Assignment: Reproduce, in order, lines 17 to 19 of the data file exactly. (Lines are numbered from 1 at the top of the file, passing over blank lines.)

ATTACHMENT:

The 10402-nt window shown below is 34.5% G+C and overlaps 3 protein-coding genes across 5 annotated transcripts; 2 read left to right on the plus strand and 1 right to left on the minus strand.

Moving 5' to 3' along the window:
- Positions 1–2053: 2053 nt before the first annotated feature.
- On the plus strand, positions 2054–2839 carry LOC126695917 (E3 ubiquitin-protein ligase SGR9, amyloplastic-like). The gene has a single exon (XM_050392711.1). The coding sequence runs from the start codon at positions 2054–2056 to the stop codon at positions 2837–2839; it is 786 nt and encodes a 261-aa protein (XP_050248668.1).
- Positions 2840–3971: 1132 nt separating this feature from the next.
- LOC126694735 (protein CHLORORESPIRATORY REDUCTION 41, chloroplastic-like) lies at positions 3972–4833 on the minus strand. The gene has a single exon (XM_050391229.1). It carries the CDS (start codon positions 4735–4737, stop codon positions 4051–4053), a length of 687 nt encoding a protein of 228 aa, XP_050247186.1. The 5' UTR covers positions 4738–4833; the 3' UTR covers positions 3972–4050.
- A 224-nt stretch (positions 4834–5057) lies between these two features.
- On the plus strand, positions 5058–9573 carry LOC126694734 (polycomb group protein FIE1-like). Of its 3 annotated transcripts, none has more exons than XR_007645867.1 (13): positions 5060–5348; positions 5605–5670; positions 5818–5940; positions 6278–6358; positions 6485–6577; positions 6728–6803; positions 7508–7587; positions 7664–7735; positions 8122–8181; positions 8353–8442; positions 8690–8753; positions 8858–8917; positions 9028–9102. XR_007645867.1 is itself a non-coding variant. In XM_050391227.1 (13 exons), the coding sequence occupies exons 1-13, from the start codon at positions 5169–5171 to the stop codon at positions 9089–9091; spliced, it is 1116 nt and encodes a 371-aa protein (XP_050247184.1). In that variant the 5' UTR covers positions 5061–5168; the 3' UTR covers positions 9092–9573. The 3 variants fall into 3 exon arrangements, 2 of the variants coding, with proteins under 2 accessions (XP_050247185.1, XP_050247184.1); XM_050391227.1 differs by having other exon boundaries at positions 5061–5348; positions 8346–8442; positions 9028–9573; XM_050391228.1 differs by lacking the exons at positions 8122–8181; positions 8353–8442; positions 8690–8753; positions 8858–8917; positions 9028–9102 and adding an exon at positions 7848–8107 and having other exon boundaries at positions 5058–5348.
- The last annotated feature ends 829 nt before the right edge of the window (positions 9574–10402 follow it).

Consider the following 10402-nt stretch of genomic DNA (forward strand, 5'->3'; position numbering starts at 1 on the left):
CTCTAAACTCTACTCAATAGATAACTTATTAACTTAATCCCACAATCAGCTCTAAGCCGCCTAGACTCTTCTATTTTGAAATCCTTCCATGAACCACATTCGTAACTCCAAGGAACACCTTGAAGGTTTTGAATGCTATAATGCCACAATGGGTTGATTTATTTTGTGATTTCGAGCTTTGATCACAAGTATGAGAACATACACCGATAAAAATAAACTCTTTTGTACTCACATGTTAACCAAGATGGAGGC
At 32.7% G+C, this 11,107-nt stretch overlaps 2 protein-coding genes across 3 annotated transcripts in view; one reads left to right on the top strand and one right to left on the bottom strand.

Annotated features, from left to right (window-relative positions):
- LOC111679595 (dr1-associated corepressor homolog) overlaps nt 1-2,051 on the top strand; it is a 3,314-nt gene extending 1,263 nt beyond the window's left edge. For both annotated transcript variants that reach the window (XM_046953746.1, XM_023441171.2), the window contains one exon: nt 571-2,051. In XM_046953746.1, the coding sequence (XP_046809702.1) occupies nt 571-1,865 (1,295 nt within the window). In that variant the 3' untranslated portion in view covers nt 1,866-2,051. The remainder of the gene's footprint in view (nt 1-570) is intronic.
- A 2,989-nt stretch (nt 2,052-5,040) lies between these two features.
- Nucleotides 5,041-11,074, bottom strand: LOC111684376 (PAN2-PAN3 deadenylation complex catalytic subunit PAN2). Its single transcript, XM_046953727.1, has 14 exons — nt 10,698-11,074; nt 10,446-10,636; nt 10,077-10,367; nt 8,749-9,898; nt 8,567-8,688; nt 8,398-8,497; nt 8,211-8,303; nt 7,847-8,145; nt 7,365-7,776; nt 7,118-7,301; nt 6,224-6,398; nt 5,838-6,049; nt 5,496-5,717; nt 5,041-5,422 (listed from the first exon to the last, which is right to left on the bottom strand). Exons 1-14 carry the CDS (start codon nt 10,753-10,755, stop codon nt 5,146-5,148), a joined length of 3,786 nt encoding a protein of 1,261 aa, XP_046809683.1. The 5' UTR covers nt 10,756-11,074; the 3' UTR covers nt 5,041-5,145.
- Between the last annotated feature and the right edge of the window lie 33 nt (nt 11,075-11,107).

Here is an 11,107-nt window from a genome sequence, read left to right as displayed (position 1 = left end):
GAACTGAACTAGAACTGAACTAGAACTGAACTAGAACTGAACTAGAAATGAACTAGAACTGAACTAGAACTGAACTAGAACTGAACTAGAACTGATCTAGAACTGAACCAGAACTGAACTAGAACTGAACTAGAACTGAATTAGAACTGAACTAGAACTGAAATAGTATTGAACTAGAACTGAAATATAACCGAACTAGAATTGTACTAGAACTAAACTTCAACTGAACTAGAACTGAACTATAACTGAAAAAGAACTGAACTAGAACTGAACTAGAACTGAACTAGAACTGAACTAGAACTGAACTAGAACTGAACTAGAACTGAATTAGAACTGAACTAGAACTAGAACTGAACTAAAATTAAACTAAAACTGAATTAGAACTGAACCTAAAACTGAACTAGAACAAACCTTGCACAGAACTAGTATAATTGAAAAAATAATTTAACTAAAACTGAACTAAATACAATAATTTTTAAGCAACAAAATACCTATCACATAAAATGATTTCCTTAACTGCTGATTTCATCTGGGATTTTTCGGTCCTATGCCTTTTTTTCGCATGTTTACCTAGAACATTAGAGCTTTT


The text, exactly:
- Between the last annotated feature and the right edge of the window lie 33 nt (nt 11,075-11,107).

Here is an 11,107-nt window from a genome sequence, read left to right as displayed (position 1 = left end):
GAACTGAACTAGAACTGAACTAGAACTGAACTAGAACTGAACTAGAAATGAACTAGAACTGAACTAGAACTGAACTAGAACTGAACTAGAACTGATCTAGAACTGAACCAGAACTGAACTAGAACTGAACTAGAACTGAATTAGAACTGAACTAGAACTGAAATAGTATTGAACTAGAACTGAAATATAACCGAACTAGAATTGTACTAGAACTAAACTTCAACTGAACTAGAACTGAACTATAACTGAAAAAGAACTGAACTAGAACTGAACTAGAACTGAACTAGAACTGAACTAGAACTGAACTAGAACTGAACTAGAACTGAATTAGAACTGAACTAGAACTAGAACTGAACTAAAATTAAACTAAAACTGAATTAGAACTGAACCTAAAACTGAACTAGAACAAACCTTGCACAGAACTAGTATAATTGAAAAAATAATTTAACTAAAACTGAACTAAATACAATAATTTTTAAGCAACAAAATACCTATCACATAAAATGATTTCCTTAACTGCTGATTTCATCTGGGATTTTTCGGTCCTATGCCTTTTTTTCGCATGTTTACCTAGAACATTAGAGCTTTT